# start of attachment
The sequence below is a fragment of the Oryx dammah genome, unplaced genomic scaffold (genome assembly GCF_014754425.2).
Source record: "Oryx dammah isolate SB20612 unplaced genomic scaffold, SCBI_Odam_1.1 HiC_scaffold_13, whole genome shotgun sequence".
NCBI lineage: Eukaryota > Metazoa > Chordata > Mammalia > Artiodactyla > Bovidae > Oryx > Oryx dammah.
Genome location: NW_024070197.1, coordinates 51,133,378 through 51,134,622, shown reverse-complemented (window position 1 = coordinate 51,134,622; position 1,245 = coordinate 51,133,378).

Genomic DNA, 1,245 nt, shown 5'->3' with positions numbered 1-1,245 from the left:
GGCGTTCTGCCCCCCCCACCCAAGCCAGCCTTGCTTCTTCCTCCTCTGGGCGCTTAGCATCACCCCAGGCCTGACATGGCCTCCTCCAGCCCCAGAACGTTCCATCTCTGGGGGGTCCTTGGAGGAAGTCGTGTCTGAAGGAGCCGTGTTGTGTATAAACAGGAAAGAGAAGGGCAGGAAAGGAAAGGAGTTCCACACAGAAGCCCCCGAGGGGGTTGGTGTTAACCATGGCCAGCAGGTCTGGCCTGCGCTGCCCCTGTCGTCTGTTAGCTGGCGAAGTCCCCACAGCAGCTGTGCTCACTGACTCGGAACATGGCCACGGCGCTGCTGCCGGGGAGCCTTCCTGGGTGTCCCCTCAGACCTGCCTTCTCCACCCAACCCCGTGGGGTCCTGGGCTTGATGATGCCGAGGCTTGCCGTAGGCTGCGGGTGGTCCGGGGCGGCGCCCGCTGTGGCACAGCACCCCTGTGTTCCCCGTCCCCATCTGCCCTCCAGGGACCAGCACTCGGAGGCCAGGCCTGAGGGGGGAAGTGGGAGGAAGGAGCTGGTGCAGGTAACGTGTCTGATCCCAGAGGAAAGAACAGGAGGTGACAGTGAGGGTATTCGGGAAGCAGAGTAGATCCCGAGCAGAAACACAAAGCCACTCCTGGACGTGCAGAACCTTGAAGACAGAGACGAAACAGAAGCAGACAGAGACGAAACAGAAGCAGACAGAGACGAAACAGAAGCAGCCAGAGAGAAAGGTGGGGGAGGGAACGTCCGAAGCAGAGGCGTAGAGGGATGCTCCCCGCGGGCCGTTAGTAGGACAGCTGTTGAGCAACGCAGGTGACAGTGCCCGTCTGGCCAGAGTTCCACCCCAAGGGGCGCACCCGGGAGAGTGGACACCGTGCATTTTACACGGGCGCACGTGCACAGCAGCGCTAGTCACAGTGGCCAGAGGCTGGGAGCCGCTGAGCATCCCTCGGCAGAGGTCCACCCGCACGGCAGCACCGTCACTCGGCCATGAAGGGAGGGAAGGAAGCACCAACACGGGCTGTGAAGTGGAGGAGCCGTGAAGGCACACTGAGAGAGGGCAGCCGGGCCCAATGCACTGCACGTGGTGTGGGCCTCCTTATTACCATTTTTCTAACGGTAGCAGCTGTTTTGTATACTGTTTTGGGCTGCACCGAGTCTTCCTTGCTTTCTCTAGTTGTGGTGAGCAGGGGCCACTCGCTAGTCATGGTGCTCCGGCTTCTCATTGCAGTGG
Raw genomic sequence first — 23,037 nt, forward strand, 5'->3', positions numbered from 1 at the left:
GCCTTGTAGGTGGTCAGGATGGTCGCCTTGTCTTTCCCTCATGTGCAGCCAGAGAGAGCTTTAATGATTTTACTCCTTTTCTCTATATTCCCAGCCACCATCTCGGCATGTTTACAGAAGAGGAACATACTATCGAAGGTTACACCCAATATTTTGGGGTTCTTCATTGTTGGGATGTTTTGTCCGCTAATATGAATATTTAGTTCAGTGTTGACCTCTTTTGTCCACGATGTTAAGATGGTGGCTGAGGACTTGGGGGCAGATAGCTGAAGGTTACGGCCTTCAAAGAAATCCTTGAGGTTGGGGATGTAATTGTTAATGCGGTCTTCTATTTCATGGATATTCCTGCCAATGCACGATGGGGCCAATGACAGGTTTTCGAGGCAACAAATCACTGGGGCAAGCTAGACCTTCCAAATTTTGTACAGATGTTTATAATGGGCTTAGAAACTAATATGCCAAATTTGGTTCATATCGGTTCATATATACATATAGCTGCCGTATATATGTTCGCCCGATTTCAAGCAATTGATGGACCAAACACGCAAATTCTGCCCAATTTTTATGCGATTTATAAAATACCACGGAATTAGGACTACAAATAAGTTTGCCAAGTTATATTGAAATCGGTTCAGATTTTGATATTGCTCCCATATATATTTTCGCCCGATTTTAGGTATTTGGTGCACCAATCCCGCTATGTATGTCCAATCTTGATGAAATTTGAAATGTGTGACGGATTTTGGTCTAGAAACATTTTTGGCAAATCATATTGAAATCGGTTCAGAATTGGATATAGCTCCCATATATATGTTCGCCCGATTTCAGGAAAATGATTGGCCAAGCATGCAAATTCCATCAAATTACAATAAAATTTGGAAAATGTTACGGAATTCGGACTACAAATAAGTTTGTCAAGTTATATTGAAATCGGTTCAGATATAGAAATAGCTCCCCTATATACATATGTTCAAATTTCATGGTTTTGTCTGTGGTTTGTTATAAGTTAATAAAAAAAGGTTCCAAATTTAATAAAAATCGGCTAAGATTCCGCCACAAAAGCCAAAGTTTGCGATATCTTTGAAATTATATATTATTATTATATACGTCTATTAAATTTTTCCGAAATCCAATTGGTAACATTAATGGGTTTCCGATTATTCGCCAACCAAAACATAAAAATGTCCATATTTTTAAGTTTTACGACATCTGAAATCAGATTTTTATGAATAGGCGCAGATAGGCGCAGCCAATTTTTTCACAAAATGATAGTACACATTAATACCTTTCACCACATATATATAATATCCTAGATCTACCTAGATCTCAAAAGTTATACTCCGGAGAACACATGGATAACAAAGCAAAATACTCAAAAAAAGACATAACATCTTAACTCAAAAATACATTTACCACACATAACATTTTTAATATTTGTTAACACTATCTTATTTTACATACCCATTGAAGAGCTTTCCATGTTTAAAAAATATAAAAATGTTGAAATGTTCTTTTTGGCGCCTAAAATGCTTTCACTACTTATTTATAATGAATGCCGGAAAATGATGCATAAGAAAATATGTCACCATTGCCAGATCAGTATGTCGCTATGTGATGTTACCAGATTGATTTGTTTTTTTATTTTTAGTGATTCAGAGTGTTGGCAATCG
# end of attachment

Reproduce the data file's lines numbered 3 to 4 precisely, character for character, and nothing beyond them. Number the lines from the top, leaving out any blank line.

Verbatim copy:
NCBI lineage: Eukaryota > Metazoa > Chordata > Mammalia > Artiodactyla > Bovidae > Oryx > Oryx dammah.
Genome location: NW_024070197.1, coordinates 51,133,378 through 51,134,622, shown reverse-complemented (window position 1 = coordinate 51,134,622; position 1,245 = coordinate 51,133,378).